Coluber (Dolichophis) caspius
A colubrid is any of the numerous, diverse, largely nonvenomous snakes that comprise the reptile family Colubridae, characterized by highly flexible jaws, a body almost completely covered in scales, generally relatively wide ventral scales and a standard complement of enlarged scales on the head, the lack of any vestiges of the hind limbs, the absence of the coronoid bones of the lower jaws, and commonly the presence of Duvernoy's glands on either side of the head behind the eye. There are about 1700 species in 300 genera in Colubridae. Among well-known colubrids are king snakes, watersnakes, milk snakes, gartersnakes, racers, ratsnakes, ring-necked snakes, hog-nosed snakes, and the venomous boomslangs.
Colubridae is a very broad assemblage of snakes that includes about seventy percent of all snake species on earth and classically has been a place for various snakes that do not fit anywhere else. For such reasons, generalizations are difficult to apply. Colubrids include members that are aquatic, terrestrial, fossorial (living underground), and arboreal (spending large amounts of time in trees or bushes). Colubrid species are found in the wild worldwide with the exception of Antarctica, central and western Australia, and high latitudes of North America and Eurasia.
In addition to advancing their own individual functions (reproduction, survival), colubrids as a group provide important function for the ecosystem and for humans. (See bi-level functionality.) Ecologically, they help in the control of prey populations, such as mice, rats, lizards, frogs, and so forth. Likewise, they also serve as food for various animals, such as birds of prey, crocodiles, mammals, and so forth. For humans, many species, such as the cornsnakes and kingsnakes, are popular in the pet trade, and snakes also are used to make leather, such as the Asian ratsnakes. They also provide food for humans and for farm-raised crocodiles.
A number of colubrid species are classified as Critically Endangered, Endangered, Vulnerable, and Threatened. On the other hand, introduced snakes have cause problems for native fauna, such as the brown treesnake in Guam, which has decimated lizards and birds.
A colubrid's body is almost completely covered in scales. They have highly flexible jaws, allowing them to consume large prey items, and have no remnant of a pelvic girdle (Bauer 1998). The coronoid bones of the lower jaws also have been lost (Savitzky 2004).
Colubrids typically have fewer rows of dorsal scales and relatively wider ventral scales than the boas and pythons. They generally have a standard complement of enlarged scales on the head, including having nine scales on the top of the head.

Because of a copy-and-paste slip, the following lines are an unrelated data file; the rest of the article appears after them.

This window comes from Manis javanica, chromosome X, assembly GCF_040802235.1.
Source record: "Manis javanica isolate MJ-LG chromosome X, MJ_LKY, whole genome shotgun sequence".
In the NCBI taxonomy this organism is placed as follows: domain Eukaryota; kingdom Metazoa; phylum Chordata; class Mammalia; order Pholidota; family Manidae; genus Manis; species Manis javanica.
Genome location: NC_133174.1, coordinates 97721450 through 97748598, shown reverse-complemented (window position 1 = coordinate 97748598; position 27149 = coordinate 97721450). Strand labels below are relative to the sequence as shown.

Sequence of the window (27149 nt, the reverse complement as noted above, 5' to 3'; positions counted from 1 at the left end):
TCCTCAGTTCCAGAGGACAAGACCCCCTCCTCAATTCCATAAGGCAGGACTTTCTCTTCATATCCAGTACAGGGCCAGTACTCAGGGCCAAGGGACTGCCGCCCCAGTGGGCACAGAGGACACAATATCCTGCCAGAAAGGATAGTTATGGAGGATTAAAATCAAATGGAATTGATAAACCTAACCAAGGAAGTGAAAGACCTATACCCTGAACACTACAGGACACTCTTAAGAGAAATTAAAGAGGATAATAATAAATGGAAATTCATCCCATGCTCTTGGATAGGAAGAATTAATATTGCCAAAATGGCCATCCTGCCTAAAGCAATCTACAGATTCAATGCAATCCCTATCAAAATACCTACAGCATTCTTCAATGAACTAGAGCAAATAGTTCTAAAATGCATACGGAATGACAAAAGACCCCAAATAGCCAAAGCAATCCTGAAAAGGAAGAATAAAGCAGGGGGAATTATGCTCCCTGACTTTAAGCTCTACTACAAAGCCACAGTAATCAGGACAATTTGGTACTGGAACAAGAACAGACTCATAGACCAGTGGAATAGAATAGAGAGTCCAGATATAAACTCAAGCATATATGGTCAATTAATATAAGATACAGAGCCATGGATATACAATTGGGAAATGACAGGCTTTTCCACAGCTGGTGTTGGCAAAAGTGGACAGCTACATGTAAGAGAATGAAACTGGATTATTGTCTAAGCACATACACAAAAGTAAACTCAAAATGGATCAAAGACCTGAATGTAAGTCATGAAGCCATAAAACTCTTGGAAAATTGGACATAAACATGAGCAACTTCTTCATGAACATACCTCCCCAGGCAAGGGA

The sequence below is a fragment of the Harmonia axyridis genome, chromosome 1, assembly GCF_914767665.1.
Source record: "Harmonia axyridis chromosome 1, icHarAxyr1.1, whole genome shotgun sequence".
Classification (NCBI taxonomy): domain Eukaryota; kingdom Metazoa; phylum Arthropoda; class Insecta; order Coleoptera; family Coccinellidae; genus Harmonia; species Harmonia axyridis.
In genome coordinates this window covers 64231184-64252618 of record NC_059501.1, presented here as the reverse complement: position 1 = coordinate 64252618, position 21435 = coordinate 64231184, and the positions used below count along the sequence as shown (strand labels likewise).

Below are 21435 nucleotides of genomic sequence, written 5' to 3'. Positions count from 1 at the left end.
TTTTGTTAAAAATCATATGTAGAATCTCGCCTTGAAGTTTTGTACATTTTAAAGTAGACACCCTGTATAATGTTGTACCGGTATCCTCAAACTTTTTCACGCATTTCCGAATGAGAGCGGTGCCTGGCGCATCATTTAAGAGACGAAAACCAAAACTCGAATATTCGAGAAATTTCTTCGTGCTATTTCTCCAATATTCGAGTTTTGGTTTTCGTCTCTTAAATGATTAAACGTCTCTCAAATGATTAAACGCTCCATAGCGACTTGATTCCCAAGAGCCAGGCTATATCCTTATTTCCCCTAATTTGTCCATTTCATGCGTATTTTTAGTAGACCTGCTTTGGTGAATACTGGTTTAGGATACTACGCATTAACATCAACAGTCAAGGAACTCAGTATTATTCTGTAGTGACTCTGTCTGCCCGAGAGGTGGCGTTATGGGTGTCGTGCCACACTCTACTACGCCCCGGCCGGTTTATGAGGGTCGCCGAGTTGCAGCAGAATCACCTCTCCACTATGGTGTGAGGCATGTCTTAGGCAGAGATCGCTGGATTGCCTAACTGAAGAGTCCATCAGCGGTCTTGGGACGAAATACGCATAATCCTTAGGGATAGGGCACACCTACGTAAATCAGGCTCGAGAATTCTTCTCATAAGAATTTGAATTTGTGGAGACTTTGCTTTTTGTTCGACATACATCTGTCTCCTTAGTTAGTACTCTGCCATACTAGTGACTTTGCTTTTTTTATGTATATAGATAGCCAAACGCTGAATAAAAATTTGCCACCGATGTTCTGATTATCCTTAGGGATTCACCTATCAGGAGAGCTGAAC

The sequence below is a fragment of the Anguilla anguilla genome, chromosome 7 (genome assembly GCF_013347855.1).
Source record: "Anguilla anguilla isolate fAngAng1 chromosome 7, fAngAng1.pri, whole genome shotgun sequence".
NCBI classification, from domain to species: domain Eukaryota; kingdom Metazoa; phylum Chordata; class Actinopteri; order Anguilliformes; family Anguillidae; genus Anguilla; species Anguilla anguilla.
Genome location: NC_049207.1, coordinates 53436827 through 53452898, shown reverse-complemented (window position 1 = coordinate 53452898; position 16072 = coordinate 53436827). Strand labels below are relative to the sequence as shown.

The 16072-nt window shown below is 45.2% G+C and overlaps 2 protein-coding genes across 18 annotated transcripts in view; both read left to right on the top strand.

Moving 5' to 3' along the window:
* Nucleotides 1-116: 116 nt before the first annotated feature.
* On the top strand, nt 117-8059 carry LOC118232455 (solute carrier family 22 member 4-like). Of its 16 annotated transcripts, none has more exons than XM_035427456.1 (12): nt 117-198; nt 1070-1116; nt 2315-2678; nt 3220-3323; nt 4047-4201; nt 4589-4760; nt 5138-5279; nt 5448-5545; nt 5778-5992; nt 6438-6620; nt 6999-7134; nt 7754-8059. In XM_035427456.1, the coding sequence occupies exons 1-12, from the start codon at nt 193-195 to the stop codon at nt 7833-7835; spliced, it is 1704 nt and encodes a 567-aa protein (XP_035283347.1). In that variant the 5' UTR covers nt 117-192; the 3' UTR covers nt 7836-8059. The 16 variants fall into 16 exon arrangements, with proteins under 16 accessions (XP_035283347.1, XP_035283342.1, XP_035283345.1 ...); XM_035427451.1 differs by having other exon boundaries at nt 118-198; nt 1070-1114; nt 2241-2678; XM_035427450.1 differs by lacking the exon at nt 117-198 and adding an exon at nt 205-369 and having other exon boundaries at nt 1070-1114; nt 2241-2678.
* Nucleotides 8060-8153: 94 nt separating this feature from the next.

However, such traits as the above, are not exclusive to the colubrids, but are found in members of other taxonomic groups, such as the Elapidae and Atractaspididae and some of the Viperidae, and are not found in all members of Colubridae (Savitzky 2004).
Most colubrids are distinguished by the presence of a unique organ, Duvernoy's glands, which are a pair of organs found behind the eye on either side of the head. They are not really modified salivary glands as sometimes described, having a different origin and tissue characteristics, but are associated with the rear teeth of the maxillary bones. Again, the Duvernoy's glands are not a universal feature of colubrids.
Homologous to the venom glands of vipers, elapids,and Atractaspis, the Duvernoy's glands secrete a complex mix of chemicals, which may act as a slow-acting venom or digestive aid, and is some species is delivered by enlarged and/or grooved rear pair of maxillary teeth (Savitzky 2004). The venom-injecting fangs of colubrids are termed opisthoglyphous, meaning that the small, grooved fangs are located in the back of the upper jaw, unlike those of vipers and elapids, which are located in the front. Even non-venomous colubrids often have fangs in this position, and use them to puncture egg-shells or similar food (Bauer 1998).
Unlike the vipers and elapids, the venom of colubrids generally has little or no impact on human beings (Savitzky 2004). Nonetheless, there are a few groups of colubrids, such as genus Boiga, that can produce medically significant bites, while the boomslang and the twigsnakes have caused human fatalities.
The name comes from the Latin coluber for "snake."
Distribution and habitat
Colubrid species are found on every continent, except Antarctica (Bauer 1998). They also are not found in central and western Australia nor very high latitudes of Eurasia and North America, but otherwise have a worldwide distribution. Unlike most continents, in Australia colubrids are a minority of snake species, with the snake fauna dominated by the elapids (Savitzky 2004).